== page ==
August 9, 2011
Let's start with this: the 1,000 point drop in the Dow Jones over the last few days has been No Fun.
Why do we put up with this? Why stay invested if it's no fun? For an answer, I look to some clients who don't seem to be too put out by all the ruckus. Here's a composite sketch: he or she is retired, a little older, some but not all are elderly. The most prominent commonality: quality common stocks comprise the majority of their portfolios, and have for many years. This, of course, goes against financial planning orthodoxy. Why on earth wouldn't I tell the 80-year-old widow to sell off some of her stocks? After all, stocks are risky, we've seen that. So what would I have her sell? Exxon, that she has owned since the 60's? How about P&G, seller of soap and toothpaste?
Fact is, these clients know their investments and are comfortable with them. They know that the price per share might go down, but the dividends seldom do. For every Kodak and its dwindling business there is a Johnson & Johnson, an AT&T, a DuPont, a Hershey. They know that these companies have been, for the most part, steady and satisfying investments over the long haul. They don't know what their investments will do tomorrow, next week, or next year. And neither do I. But they are confident that if they stay diversified and keep a quality portfolio, they'll probably be just fine. And I agree.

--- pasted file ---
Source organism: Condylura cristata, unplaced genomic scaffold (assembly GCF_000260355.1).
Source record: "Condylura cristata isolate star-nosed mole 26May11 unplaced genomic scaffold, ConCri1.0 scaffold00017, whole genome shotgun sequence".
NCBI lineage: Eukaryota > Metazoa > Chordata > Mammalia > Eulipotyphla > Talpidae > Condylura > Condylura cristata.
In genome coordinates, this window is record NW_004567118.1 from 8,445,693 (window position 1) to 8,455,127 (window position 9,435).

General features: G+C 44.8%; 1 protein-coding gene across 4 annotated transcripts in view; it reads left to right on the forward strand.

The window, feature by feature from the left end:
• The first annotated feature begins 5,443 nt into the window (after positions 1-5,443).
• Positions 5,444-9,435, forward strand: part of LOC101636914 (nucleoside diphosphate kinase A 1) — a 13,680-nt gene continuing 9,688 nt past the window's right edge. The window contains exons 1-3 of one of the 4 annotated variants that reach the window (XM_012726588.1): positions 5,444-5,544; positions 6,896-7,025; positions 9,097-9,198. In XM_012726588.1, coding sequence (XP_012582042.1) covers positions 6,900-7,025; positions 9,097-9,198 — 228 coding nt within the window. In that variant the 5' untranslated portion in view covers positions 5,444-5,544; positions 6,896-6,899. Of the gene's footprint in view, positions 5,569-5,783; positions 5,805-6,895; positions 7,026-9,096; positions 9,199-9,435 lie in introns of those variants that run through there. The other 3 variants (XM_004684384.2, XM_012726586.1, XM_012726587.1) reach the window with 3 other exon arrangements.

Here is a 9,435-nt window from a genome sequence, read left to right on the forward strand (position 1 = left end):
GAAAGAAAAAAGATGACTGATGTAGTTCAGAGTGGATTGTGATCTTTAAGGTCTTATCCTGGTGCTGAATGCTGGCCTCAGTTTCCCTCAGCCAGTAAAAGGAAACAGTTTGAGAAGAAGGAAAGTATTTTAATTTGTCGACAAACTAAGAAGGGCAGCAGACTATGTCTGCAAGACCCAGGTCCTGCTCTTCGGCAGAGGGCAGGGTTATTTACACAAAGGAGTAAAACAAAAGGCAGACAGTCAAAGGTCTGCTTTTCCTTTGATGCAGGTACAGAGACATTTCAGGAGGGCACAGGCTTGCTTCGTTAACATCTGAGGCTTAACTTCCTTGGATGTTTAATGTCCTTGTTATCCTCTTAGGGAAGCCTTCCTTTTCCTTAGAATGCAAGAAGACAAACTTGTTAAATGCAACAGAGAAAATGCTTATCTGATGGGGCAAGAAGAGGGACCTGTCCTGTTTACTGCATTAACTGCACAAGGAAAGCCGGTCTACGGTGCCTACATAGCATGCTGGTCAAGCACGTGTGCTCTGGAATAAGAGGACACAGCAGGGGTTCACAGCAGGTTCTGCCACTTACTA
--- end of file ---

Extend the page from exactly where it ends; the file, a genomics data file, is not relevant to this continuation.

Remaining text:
(This article contains the current opinions of the author but not necessarily those of Brighton Securities Corp. The author's opinions are subject to change without notice. This blog post is for informational purposes only. Forecasts, estimates, and certain information contained herein should not be considered as investment advice or a recommendation of any particular security, strategy or investment product. References to specific securities and their issuers are for illustrative purposes only and are not intended and should not be interpreted as recommendations to purchase or sell such securities).